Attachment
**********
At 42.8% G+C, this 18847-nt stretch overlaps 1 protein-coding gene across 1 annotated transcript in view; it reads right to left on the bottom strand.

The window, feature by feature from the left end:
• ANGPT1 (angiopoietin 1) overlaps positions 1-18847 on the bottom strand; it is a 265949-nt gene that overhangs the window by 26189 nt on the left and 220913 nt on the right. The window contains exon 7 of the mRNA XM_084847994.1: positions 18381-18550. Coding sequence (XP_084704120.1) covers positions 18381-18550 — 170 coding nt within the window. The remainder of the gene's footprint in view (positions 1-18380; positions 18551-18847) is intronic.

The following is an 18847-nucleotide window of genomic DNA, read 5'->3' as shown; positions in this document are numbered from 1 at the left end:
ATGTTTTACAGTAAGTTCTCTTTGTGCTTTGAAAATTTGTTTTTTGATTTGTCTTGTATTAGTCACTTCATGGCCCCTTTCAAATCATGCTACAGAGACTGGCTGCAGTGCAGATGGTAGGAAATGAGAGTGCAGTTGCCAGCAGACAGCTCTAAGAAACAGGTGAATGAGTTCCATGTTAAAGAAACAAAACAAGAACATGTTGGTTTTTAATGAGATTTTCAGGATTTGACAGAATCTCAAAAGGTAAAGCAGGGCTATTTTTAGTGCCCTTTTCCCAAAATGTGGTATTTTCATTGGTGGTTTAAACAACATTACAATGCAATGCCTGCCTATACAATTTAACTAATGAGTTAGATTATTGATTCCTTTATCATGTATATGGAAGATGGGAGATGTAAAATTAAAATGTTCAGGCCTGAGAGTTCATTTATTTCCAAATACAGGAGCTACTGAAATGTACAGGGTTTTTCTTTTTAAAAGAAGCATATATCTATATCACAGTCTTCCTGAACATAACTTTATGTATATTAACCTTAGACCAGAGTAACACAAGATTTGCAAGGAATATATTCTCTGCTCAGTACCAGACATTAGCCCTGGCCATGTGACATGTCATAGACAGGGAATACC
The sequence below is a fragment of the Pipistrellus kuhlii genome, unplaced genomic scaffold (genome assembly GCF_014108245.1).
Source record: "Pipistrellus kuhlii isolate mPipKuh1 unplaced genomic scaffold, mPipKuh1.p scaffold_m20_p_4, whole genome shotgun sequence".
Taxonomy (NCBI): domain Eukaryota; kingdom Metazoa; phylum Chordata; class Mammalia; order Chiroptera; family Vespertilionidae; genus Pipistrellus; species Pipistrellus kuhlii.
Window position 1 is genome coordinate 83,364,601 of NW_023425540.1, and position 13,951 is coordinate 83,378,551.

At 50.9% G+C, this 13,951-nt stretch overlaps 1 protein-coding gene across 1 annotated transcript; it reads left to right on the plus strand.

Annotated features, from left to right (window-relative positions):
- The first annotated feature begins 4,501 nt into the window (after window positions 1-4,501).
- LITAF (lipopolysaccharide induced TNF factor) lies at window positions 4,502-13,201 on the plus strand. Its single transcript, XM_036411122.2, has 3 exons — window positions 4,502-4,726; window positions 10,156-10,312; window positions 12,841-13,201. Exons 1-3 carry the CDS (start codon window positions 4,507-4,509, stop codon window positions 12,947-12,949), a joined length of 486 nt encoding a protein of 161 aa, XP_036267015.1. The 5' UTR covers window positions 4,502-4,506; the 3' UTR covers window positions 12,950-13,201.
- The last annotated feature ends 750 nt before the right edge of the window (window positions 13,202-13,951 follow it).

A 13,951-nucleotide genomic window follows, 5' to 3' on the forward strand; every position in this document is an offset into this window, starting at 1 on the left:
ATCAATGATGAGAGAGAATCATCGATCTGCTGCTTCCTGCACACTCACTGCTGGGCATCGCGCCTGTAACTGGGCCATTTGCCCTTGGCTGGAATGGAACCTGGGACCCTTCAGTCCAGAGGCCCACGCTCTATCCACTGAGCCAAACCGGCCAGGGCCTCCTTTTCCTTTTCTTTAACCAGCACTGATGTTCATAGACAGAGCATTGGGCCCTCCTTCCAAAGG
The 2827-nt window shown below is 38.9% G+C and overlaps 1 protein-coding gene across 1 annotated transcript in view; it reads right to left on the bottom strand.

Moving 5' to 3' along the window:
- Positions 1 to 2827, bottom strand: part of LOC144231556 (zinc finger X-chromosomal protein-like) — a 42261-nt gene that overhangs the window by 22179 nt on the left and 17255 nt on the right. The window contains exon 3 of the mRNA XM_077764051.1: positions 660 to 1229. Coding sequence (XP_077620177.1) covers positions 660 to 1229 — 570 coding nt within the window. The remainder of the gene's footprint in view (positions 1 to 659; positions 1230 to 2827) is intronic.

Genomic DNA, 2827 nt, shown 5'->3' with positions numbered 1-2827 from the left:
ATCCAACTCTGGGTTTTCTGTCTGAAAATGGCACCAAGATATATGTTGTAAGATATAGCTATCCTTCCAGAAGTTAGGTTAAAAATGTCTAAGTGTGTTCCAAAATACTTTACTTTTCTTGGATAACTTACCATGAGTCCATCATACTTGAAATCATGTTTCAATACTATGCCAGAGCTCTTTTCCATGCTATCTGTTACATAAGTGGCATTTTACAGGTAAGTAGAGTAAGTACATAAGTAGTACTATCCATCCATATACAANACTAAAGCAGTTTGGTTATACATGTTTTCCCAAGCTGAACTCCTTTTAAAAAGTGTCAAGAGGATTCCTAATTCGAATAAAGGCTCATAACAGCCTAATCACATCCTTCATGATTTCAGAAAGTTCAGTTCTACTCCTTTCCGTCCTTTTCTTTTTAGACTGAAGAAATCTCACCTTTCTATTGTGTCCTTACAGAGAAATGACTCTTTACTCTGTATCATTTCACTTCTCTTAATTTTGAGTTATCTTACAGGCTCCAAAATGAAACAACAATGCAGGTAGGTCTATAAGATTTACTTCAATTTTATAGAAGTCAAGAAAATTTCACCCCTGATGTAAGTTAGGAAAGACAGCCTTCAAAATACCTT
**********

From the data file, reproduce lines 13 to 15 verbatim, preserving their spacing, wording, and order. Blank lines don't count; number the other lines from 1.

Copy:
- LITAF (lipopolysaccharide induced TNF factor) lies at window positions 4,502-13,201 on the plus strand. Its single transcript, XM_036411122.2, has 3 exons — window positions 4,502-4,726; window positions 10,156-10,312; window positions 12,841-13,201. Exons 1-3 carry the CDS (start codon window positions 4,507-4,509, stop codon window positions 12,947-12,949), a joined length of 486 nt encoding a protein of 161 aa, XP_036267015.1. The 5' UTR covers window positions 4,502-4,506; the 3' UTR covers window positions 12,950-13,201.
- The last annotated feature ends 750 nt before the right edge of the window (window positions 13,202-13,951 follow it).

A 13,951-nucleotide genomic window follows, 5' to 3' on the forward strand; every position in this document is an offset into this window, starting at 1 on the left: